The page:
Well, we all chucked it up (not upchucked, thankfully) at Chuck E. Cheese on Thursday. Itâ€™s always fun to see how the three personalities manifest themselves in places like this.
My little girl mainly wanted to ride everything she could.
This ride was her favorite, so she rode it four times. She never really got the point of using the reins to steer the horse. Instead, she just whipped the left one up and down the entire time, laughing hysterically as her horse crashed into walls.
My middle child was all about the roller coasters, so he rode the biggest one at this location about a dozen times. He wanted each member of the family to go with him at least once since the ride was a 2-seater, but my daughter balked at the last second and hopped off, and my eldest, who hates roller coasters with an unbridled passion, refused to even go near the machine. That meant the childâ€™s parental units had to take turns riding each time with him, which actually turned out well, since this particular ride gives you a choice of 4 different roller coasters.
My eldest was all about video games, gravitating toward a battleship game in particular. Then, about halfway through his tokens, he shifted his focus to collecting the little tickets that spit out of many of the games after you play a round, trying to see what kind of prize he could get for all of his tickets.
One of the games was this wheel-spinning thing where, if you hit this one teeny, tiny spot, youâ€™d get 100 tickets, and if you hit one other teeny, tiny spot, youâ€™d get an undefined amount of bonus tickets, which my eldest found seductive because of its limitless possibilities. During this time when we were playing a few rounds and speculating on odds (LCB clearly had his mental calculator on rapid-fire trying to calculate the odds but he was trying not to be obvious), a little boy about three or so walked up and asked if he could play a few rounds. We said sure, and within the span of about 42 seconds, he managed to use up what I calculated to be about $5.00 worth of tokens. I shuddered, because that is what I call not getting bang for your buck, and I am all about getting bang for my buck. But then again, he seemed relatively satisfied with himself, so what do I really know anyway?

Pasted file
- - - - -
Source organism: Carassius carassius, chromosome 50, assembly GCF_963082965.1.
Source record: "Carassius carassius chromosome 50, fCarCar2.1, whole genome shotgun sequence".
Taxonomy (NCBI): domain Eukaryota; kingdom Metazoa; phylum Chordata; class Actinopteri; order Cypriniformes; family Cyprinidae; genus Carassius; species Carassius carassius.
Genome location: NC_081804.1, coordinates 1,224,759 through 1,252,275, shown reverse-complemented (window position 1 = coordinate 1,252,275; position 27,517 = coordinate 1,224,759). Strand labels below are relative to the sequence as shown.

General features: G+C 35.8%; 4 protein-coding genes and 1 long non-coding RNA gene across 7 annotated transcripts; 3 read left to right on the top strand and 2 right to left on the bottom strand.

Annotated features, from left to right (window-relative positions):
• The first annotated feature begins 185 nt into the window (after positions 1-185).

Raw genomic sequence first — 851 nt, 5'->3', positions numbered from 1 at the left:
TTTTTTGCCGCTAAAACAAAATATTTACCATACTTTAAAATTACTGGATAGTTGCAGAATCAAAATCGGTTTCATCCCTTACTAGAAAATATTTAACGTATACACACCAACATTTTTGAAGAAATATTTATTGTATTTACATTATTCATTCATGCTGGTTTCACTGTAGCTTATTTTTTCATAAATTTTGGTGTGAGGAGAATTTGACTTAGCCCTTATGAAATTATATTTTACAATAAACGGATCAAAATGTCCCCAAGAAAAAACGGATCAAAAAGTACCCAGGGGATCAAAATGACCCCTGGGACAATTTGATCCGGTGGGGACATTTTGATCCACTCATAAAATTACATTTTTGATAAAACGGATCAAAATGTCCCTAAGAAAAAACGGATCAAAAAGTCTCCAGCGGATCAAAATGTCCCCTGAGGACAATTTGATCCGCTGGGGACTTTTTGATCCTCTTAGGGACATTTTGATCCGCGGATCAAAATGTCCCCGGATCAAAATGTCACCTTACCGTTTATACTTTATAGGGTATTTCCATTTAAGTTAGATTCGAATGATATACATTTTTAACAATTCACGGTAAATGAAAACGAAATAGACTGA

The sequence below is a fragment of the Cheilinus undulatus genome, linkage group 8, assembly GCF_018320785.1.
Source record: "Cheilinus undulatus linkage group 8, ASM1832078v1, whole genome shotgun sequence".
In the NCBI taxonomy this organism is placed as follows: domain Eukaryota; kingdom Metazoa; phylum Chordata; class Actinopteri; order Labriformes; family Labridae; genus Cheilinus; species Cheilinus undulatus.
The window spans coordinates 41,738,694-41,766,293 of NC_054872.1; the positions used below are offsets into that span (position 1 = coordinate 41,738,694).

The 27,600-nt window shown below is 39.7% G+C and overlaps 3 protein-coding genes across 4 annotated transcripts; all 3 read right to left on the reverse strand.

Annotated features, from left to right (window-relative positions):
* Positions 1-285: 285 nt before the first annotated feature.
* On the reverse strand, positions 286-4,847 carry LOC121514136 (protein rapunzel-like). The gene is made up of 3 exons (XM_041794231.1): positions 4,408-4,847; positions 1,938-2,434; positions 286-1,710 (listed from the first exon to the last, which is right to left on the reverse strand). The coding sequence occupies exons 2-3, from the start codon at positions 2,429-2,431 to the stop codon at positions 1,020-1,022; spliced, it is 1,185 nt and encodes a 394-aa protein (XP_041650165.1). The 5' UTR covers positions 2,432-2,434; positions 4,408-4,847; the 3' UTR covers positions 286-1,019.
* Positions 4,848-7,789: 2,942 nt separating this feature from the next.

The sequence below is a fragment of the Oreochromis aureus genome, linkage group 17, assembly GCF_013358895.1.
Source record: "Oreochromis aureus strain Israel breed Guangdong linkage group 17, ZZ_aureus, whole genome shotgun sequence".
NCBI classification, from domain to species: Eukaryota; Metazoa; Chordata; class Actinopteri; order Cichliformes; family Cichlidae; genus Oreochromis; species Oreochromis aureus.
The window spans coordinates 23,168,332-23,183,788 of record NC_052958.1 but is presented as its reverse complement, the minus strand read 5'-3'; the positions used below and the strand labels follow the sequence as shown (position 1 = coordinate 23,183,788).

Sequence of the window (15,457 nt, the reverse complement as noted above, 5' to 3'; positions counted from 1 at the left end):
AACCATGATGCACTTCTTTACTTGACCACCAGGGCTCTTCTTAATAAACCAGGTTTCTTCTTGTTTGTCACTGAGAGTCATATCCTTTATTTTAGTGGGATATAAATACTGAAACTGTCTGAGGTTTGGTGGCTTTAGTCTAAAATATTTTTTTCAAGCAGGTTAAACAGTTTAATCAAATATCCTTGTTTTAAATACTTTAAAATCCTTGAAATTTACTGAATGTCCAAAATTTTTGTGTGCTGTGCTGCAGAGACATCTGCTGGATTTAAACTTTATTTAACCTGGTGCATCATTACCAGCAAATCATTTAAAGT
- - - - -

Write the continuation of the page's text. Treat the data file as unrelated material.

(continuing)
Perhaps the most fun moment for the parents was when an emergency alarm went off. I was just finishing up the last roller coaster ride with my son when it sounded, and as I climbed off of the ride I saw several parents moving at extremely rapid speeds toward the entrance in search of their kids. I scanned the room, and couldnâ€™t help grinning when I saw an oblivious young employee who appeared to be calmly cleaning the emergency door at the back. Thereâ€™s nothing like a potential â€œyour child might be in dangerâ€ moment to get a bunch of weary parents to throw down their pizza slices and suddenly get â€œcardiovascular.â€ And hereâ€™s a 16-year-old, who has likely never been responsible for anything greater than his iPod in his life, whoâ€™s completely unaware of the dozen or so parents moving at their fastest speed ever, or the many racing hearts and potential mini-strokes heâ€™s caused, or the additional gray hairs we all went home with that night.
And here, they didnâ€™t even charge us extra for that excitement.